Suppose that we want to multiply four matrices, A x B x C x D, of dimensions 50 x 20, 20 x 1, 1 x 10, and 10 x 100, respectively. This will involve iteratively multiplying two matrices at a time. Matrix multiplication is not commutative but it is associative. Thus we can compute our product of four matrices in many different ways, depending on how we parenthesize it. Are some of these better than others?

Multiplying an m x n matrix by an n x p matrix takes m*n*p multiplications, to a good enough approximation. Using this formula, let's compare several different ways of evaluating A x B x C x D:

You can see, the order of multiplications makes a big difference in the final running time!

**Dynamic Programming Solution:**

If we want to compute A1 x A2 x ... x An, where the Ai's are matrices with dimensions M0 x M1, M1 x M2, ... ,Mn-1 x Mn respectively. The first thing to notice is that a particular parenthesization can be represented by a binary tree in which the individual matrices correspond to the leaves, the root is the final product, and interior nodes are intermediate products.

The binary trees in the above figure are suggestive: for a tree to be optimal, its sub-trees must also be optimal. What are the sub-problems corresponding to the sub-trees? They are products of the form Ai x Ai+1 x ... x Aj. Let's see if this works: for 1 <= i <= j <= n, define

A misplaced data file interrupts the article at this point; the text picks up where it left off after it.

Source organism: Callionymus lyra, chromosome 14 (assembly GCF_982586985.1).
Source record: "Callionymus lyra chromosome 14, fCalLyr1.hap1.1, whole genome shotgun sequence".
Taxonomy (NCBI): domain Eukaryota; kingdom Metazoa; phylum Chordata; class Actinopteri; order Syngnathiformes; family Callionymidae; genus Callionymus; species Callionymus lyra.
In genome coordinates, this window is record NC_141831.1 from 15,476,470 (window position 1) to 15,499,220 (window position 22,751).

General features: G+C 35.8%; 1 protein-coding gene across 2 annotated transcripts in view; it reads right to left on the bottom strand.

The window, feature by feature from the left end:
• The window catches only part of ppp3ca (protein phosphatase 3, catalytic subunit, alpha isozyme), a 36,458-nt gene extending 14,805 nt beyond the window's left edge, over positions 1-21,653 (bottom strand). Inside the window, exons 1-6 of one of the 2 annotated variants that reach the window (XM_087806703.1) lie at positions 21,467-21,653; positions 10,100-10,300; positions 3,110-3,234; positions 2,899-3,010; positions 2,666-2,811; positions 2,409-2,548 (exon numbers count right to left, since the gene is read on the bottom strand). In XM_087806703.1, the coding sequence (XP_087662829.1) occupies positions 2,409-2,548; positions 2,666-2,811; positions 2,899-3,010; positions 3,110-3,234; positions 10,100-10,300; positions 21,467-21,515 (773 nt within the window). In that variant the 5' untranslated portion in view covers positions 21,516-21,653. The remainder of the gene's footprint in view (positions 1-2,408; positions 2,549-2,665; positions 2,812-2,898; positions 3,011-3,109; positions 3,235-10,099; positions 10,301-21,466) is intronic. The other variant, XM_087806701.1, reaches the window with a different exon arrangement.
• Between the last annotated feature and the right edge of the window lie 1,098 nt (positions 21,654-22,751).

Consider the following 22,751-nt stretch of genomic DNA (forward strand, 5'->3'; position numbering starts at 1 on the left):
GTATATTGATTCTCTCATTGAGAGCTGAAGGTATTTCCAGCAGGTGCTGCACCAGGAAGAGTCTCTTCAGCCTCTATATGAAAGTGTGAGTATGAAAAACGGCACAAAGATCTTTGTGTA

The size of this sub-problem is the number of matrix multiplications, |j - i|. The smallest sub-problem is when i = j, in which case there's nothing to multiply, so C(i, i) = 0. For j > i, consider the optimal sub-tree for C(i, j). The first branch in this subtree, the one at the top, will split the product in two pieces, of the form Ai x ... x Ak and Ak+1 x ... x Aj , for some k between i and j. The cost of the subtree is then the cost of these two partial products, plus the cost of combining them: C(i, k) + C(k + 1, j) + Mi-1 * Mk * Mj and we just need to find the splitting point k for which following is the smallest:

**Implementation:**

int ChainMatrixMultiplication(int dims[], int size)

{

int** C = new int* [size];

for(int i = 0; i <= size; ++i)

{

C[i] = new int[size];

C[i][i] = 0;

}

for(int s = 1; s < size; ++s)

{

for(int i = 1; i < size - s; ++i)

{

int j = i + s;

C[i][j] = INT_MAX;

for(int k = i; k < j; ++k)

{

int count = C[i][k] + C[k + 1][j] + dims[i - 1] * dims[k] * dims[j];

if(count < C[i][j])

C[i][j] = count;

}

}

}

return C[1][size - 1];

}

**Time Complexity:**O(n

^{3})

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